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Mediators of Inflammation
Volume 2015, Article ID 652035, 10 pages
Review Article

Leukocytes: The Double-Edged Sword in Fibrosis

Institute of Medical Biology, Polish Academy of Sciences, 93-232 Lodz, Poland

Received 18 June 2015; Accepted 25 August 2015

Academic Editor: Pilar Alcaide

Copyright © 2015 Jakub Kryczka and Joanna Boncela. This is an open access article distributed under the Creative Commons Attribution License, which permits unrestricted use, distribution, and reproduction in any medium, provided the original work is properly cited.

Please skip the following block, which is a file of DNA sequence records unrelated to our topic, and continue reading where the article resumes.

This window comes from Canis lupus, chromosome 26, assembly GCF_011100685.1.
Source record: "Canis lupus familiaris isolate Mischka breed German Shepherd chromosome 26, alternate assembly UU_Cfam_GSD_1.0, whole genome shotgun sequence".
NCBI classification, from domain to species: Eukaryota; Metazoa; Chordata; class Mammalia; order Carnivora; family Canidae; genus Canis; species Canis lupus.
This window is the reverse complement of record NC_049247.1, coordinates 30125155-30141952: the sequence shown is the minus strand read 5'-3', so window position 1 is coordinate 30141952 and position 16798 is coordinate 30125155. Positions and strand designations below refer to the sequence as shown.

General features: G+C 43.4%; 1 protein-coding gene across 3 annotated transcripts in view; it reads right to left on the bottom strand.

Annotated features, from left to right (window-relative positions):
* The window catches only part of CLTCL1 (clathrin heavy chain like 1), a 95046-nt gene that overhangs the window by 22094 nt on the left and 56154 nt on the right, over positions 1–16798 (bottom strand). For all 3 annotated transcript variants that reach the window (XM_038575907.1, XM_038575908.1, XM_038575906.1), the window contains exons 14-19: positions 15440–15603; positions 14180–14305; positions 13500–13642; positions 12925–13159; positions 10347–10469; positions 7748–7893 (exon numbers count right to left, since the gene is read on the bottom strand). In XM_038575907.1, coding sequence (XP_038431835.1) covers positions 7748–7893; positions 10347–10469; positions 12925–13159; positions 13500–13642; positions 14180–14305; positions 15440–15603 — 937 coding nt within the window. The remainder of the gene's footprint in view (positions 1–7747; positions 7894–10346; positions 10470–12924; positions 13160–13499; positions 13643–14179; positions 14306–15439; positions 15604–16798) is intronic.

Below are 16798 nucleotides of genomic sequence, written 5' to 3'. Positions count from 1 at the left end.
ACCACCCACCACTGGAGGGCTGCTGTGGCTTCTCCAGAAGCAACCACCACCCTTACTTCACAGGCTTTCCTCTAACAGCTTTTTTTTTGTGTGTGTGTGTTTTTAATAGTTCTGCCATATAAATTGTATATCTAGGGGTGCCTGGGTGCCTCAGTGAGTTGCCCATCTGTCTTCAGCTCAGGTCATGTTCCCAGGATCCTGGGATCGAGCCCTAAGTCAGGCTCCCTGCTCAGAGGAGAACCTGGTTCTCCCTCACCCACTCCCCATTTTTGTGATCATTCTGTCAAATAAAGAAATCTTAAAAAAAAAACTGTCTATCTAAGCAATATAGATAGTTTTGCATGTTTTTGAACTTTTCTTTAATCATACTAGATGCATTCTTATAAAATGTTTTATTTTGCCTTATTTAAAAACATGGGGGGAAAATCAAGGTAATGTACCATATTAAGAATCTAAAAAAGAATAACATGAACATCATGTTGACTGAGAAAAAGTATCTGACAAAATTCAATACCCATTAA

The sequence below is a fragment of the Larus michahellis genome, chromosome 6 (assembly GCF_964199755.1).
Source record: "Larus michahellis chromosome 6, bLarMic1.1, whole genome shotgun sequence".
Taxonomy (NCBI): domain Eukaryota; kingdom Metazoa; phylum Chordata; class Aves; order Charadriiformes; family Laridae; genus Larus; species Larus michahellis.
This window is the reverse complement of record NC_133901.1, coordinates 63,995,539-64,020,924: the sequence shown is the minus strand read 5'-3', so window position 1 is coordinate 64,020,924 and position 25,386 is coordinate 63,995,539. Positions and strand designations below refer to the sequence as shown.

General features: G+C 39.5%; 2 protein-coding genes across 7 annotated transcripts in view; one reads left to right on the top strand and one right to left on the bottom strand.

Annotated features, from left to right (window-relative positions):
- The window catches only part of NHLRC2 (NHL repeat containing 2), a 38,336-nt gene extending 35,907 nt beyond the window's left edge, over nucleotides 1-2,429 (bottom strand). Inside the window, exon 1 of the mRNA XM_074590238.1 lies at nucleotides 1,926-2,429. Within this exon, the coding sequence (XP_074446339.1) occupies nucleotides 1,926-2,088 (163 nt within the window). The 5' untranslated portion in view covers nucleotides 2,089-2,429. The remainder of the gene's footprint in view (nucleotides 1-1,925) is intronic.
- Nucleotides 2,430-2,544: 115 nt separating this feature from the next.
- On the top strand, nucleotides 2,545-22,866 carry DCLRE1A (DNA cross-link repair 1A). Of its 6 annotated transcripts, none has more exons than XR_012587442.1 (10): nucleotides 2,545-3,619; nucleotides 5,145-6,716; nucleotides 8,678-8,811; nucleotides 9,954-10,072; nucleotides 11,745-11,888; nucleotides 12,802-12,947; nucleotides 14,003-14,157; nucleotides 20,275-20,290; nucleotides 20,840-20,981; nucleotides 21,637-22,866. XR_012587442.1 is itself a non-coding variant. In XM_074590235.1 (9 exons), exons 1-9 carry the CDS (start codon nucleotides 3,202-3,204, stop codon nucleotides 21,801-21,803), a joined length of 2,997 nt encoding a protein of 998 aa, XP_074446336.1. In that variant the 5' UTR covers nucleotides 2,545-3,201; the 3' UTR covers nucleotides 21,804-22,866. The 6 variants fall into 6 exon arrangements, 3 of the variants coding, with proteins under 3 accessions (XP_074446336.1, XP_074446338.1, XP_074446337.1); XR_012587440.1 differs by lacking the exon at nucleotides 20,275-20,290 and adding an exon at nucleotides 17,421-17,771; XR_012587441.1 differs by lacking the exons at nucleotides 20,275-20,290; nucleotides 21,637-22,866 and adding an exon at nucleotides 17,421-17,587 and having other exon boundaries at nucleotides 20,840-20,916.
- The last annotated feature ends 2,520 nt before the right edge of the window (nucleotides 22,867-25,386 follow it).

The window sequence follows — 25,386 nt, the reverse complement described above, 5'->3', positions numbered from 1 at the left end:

Skin tissue scar formation and fibrosis are often characterized by the increased production and deposition of extracellular matrix components, accompanied by the accumulation of a vast number of myofibroblasts. Scaring is strongly associated with inflammation and wound healing to regain tissue integrity in response to skin tissue injury. However, increased and uncontrolled inflammation, repetitive injury, and individual predisposition might lead to fibrosis, a severe disorder resulting in the formation of dense and stiff tissue that loses the physical properties and physiological functions of normal tissue. Fibrosis is an extremely complicated and multistage process in which bone marrow-derived leukocytes act as both pro- and antifibrotic agents, and therefore, few, if any, effective therapies are available for the most severe and lethal forms of fibrosis. Herein, we discuss the current knowledge on the multidimensional impact of leukocytes on the induction of fibrosis, focusing on skin fibrosis.